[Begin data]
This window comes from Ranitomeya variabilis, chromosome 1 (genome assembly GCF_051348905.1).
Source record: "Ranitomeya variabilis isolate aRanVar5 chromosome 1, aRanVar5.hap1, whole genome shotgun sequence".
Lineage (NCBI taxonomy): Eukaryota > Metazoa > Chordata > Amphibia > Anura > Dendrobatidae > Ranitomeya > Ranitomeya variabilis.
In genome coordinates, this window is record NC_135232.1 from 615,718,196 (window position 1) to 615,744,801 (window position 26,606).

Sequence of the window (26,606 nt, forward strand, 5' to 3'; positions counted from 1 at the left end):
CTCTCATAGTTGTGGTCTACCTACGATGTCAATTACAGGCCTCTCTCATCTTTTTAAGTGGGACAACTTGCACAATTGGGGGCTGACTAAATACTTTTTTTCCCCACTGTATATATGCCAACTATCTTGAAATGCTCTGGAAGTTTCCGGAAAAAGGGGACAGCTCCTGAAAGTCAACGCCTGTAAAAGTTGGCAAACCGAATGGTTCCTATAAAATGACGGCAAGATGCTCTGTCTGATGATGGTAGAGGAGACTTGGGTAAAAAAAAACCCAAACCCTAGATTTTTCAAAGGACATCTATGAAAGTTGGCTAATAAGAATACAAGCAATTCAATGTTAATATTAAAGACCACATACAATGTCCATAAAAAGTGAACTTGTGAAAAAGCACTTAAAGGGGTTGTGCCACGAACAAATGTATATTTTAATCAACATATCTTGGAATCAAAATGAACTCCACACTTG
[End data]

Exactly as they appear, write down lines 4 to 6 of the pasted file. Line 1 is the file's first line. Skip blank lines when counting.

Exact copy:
In genome coordinates, this window is record NC_135232.1 from 615,718,196 (window position 1) to 615,744,801 (window position 26,606).

Sequence of the window (26,606 nt, forward strand, 5' to 3'; positions counted from 1 at the left end):
CTCTCATAGTTGTGGTCTACCTACGATGTCAATTACAGGCCTCTCTCATCTTTTTAAGTGGGACAACTTGCACAATTGGGGGCTGACTAAATACTTTTTTTCCCCACTGTATATATGCCAACTATCTTGAAATGCTCTGGAAGTTTCCGGAAAAAGGGGACAGCTCCTGAAAGTCAACGCCTGTAAAAGTTGGCAAACCGAATGGTTCCTATAAAATGACGGCAAGATGCTCTGTCTGATGATGGTAGAGGAGACTTGGGTAAAAAAAAACCCAAACCCTAGATTTTTCAAAGGACATCTATGAAAGTTGGCTAATAAGAATACAAGCAATTCAATGTTAATATTAAAGACCACATACAATGTCCATAAAAAGTGAACTTGTGAAAAAGCACTTAAAGGGGTTGTGCCACGAACAAATGTATATTTTAATCAACATATCTTGGAATCAAAATGAACTCCACACTTG